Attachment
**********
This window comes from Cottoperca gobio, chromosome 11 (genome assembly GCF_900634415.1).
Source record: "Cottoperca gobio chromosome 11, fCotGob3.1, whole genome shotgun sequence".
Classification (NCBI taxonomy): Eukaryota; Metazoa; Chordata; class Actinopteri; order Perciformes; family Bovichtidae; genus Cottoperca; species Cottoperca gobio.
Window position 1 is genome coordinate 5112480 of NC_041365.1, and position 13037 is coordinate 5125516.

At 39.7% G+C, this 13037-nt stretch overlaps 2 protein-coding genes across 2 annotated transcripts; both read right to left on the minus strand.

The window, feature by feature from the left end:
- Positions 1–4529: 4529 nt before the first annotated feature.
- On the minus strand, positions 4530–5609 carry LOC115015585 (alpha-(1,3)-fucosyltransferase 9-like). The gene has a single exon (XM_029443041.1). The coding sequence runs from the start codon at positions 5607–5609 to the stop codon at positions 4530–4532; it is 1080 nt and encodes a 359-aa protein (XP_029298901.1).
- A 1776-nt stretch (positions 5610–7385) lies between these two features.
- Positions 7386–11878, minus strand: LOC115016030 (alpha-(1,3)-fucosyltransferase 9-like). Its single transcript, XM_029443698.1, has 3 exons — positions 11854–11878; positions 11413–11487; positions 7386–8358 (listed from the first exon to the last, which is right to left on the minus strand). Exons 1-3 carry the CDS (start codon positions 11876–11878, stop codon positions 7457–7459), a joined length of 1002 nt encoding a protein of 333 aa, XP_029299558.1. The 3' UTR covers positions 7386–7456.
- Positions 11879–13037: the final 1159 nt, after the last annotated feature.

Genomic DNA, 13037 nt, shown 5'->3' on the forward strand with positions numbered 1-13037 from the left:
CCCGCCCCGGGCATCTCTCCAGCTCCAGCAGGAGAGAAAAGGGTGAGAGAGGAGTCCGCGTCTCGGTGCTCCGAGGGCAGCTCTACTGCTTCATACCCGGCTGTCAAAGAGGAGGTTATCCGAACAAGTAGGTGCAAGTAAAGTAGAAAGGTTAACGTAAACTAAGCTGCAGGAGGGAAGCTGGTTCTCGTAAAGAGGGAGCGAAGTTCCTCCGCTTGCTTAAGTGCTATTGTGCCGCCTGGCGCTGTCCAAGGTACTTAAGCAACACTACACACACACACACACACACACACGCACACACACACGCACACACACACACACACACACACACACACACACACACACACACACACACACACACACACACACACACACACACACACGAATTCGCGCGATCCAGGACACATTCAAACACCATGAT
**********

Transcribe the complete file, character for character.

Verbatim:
This window comes from Cottoperca gobio, chromosome 11 (genome assembly GCF_900634415.1).
Source record: "Cottoperca gobio chromosome 11, fCotGob3.1, whole genome shotgun sequence".
Classification (NCBI taxonomy): Eukaryota; Metazoa; Chordata; class Actinopteri; order Perciformes; family Bovichtidae; genus Cottoperca; species Cottoperca gobio.
Window position 1 is genome coordinate 5112480 of NC_041365.1, and position 13037 is coordinate 5125516.

At 39.7% G+C, this 13037-nt stretch overlaps 2 protein-coding genes across 2 annotated transcripts; both read right to left on the minus strand.

The window, feature by feature from the left end:
- Positions 1–4529: 4529 nt before the first annotated feature.
- On the minus strand, positions 4530–5609 carry LOC115015585 (alpha-(1,3)-fucosyltransferase 9-like). The gene has a single exon (XM_029443041.1). The coding sequence runs from the start codon at positions 5607–5609 to the stop codon at positions 4530–4532; it is 1080 nt and encodes a 359-aa protein (XP_029298901.1).
- A 1776-nt stretch (positions 5610–7385) lies between these two features.
- Positions 7386–11878, minus strand: LOC115016030 (alpha-(1,3)-fucosyltransferase 9-like). Its single transcript, XM_029443698.1, has 3 exons — positions 11854–11878; positions 11413–11487; positions 7386–8358 (listed from the first exon to the last, which is right to left on the minus strand). Exons 1-3 carry the CDS (start codon positions 11876–11878, stop codon positions 7457–7459), a joined length of 1002 nt encoding a protein of 333 aa, XP_029299558.1. The 3' UTR covers positions 7386–7456.
- Positions 11879–13037: the final 1159 nt, after the last annotated feature.

Genomic DNA, 13037 nt, shown 5'->3' on the forward strand with positions numbered 1-13037 from the left:
CCCGCCCCGGGCATCTCTCCAGCTCCAGCAGGAGAGAAAAGGGTGAGAGAGGAGTCCGCGTCTCGGTGCTCCGAGGGCAGCTCTACTGCTTCATACCCGGCTGTCAAAGAGGAGGTTATCCGAACAAGTAGGTGCAAGTAAAGTAGAAAGGTTAACGTAAACTAAGCTGCAGGAGGGAAGCTGGTTCTCGTAAAGAGGGAGCGAAGTTCCTCCGCTTGCTTAAGTGCTATTGTGCCGCCTGGCGCTGTCCAAGGTACTTAAGCAACACTACACACACACACACACACACACACGCACACACACACGCACACACACACACACACACACACACACACACACACACACACACACACACACACACACACACACACACACACACACACGAATTCGCGCGATCCAGGACACATTCAAACACCATGAT